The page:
The supervision module involved a project to create a design with shells, tissue paper and other materials, to represent our individual understanding of supervision as a journey and this provided an enjoyable contrast to the academic nature of the course.
An important aspect of my time at the Graduate School of Education was my discovery of a cousin hitherto unknown to me. One day I received a receipt for some money I hadn’t paid, and there was obviously some mistake, so I went to see Brenda in the office and she said immediately, ‘Oh, it must be meant for Roger.’ I replied, ‘What, Roger Helyar?’ ‘Oh yes,’ she said. ‘But not spelt the same’, I insisted, feeling slightly stunned. ‘Oh yes,’ said Brenda again. I explained there are not many Helyars around, and asked if I could send him a message with my contact details. The message was duly passed on, and sure enough, I received a telephone call in response, and found that not only was Roger a distant cousin, but that we were both counsellors! Having Roger in my life has been a real bonus and we are now affiliated in a business sense as well as a family one.
One day we were using Gestalt methods in class to explore aspects of ourselves and each person had to choose a place in the room from which to speak to the group. I remember that one of my fellow students said that she thought I’d missed my vocation and should have been a singer with a rock band! I didn’t really understand why she said this, especially as I have an extremely quiet voice, but the remark served to alter my perception of myself slightly. The MSc programme helped me find my own voice not just as a singer (in a choir not a rock band) but also as a researcher.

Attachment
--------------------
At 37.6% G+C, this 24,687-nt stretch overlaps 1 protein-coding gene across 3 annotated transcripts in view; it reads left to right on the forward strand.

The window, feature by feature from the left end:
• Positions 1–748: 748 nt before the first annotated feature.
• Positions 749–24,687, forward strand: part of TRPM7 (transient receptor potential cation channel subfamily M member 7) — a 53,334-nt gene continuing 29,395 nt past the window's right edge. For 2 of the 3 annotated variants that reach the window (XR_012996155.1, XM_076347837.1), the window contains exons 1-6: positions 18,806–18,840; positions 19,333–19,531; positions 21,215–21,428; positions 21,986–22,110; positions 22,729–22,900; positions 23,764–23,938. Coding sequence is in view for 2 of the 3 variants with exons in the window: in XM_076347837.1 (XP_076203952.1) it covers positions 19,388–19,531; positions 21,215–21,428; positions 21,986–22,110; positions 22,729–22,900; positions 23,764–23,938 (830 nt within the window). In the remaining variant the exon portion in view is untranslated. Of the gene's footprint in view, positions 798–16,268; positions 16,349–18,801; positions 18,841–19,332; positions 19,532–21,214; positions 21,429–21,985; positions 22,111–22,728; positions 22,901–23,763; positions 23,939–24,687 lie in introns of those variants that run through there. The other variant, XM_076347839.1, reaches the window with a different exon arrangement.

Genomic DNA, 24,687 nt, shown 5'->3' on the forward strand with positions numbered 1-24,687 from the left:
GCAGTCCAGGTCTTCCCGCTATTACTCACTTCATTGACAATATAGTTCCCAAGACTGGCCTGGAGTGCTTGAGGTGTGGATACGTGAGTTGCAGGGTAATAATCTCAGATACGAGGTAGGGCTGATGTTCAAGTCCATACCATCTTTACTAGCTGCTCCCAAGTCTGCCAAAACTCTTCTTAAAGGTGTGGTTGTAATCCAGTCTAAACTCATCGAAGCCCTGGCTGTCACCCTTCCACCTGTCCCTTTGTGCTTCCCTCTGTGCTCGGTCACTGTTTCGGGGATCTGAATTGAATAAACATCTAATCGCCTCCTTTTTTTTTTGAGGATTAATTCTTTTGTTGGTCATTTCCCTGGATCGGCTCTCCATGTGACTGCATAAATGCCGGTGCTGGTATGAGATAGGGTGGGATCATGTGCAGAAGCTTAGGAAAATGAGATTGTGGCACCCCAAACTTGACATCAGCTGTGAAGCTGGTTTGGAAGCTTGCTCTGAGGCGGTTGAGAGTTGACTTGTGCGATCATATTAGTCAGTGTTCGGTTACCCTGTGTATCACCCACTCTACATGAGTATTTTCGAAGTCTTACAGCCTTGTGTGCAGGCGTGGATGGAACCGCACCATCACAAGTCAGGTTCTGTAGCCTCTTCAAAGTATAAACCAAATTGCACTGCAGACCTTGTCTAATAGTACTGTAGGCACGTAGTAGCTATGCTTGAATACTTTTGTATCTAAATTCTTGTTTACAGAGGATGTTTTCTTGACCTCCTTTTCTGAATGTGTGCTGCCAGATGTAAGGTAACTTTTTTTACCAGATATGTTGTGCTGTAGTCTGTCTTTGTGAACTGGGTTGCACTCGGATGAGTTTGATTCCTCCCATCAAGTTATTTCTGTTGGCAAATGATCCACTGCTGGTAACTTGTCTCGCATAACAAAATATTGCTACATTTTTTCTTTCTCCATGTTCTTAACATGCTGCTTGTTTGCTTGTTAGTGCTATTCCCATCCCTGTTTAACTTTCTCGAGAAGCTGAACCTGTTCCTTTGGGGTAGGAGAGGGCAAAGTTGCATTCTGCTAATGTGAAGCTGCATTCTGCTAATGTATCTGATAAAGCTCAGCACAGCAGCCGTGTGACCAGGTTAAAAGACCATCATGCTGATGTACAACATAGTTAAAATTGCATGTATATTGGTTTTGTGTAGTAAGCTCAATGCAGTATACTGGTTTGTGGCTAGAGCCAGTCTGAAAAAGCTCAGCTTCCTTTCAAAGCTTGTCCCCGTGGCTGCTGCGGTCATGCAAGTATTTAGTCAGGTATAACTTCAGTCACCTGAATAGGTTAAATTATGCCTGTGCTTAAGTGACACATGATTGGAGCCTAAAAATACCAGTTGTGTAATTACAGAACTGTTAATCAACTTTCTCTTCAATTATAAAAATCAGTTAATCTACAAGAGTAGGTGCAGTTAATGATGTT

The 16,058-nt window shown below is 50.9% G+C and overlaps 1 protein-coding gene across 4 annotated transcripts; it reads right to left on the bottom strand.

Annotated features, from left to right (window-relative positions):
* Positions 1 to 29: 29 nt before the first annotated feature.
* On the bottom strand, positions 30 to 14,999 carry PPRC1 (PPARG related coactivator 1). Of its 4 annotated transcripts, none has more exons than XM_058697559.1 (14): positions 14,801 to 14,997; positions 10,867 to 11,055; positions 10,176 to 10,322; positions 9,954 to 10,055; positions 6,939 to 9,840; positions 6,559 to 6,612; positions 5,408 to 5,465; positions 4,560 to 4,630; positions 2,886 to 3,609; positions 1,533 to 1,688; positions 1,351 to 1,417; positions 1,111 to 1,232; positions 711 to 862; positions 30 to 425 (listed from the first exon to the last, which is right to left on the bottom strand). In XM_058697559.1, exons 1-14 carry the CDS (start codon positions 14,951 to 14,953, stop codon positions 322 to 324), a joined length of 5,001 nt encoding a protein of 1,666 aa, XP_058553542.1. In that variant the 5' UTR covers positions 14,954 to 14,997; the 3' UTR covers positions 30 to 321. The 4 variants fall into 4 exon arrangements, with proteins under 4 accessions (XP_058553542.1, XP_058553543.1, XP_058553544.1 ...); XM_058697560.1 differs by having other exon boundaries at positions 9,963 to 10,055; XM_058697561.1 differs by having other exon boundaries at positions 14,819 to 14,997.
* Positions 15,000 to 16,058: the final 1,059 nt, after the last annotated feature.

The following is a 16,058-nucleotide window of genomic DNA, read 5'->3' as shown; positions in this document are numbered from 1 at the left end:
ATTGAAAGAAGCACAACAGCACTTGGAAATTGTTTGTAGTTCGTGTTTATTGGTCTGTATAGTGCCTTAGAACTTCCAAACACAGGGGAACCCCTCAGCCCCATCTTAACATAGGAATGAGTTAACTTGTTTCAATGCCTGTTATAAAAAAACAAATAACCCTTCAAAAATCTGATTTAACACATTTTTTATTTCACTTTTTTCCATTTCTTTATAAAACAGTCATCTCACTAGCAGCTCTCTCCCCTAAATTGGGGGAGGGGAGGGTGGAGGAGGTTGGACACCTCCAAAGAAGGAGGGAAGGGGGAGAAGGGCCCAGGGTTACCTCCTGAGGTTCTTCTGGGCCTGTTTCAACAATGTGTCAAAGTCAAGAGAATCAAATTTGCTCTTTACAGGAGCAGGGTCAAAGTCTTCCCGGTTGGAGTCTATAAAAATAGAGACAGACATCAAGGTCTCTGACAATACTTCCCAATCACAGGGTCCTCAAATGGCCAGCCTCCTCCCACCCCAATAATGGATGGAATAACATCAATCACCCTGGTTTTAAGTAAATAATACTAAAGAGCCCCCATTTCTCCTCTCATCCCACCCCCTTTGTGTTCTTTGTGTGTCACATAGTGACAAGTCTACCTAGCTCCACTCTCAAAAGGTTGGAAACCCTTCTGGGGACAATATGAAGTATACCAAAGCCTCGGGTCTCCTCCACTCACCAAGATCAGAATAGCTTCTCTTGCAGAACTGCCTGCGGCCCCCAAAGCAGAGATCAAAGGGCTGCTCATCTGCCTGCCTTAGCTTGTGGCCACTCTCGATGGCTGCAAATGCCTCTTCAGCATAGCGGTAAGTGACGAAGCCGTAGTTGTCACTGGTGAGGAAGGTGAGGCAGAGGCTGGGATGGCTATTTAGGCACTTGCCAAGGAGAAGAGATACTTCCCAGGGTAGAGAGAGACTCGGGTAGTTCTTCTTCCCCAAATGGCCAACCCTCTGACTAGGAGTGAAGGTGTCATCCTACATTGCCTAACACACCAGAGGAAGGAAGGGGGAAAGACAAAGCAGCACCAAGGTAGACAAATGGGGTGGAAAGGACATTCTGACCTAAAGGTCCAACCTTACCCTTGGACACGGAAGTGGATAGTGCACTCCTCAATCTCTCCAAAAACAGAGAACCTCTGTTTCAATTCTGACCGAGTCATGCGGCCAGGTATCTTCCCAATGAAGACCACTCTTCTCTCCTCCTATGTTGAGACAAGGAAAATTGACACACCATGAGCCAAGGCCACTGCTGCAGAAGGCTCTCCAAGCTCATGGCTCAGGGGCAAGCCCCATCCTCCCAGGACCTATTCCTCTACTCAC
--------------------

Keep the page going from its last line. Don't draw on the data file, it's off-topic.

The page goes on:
My study at Bristol introduced me to research methods and enabled me to explore, via my dissertation, how the medical world views counselling and whether individual medical practitioners are mainly influenced in referring patients for counselling by their own experience of counselling, or lack of it.
The tutor who was most personally supportive to me was Carol Graham and I’m grateful for the encouragement she gave me. Jane Speedy and Kim Etherington gave me a fascinating introduction to narrative research methods and it was a privilege to study the ethics of counselling with Tim Bond.
A few years later, I began doctoral research into this topic, but then undertook specialist training in counselling for eating disorders and the focus of my research changed to that of weight-related hyperphagia, or the practice of eating beyond one’s actual requirements. The Bristol MSc programme certainly inspired me to continue to doctoral level, and in 2006 I gained a doctorate in psychotherapy via a practice-based programme at the Metanoia Institute in London jointly with Middlesex University. I am now planning to do a Post-Graduate Certificate in Counselling Supervision with KRCS in Taunton.
My academic journey has led me not only to find my own voice as a researcher, but to become very comfortable with myself as a practitioner and as a person.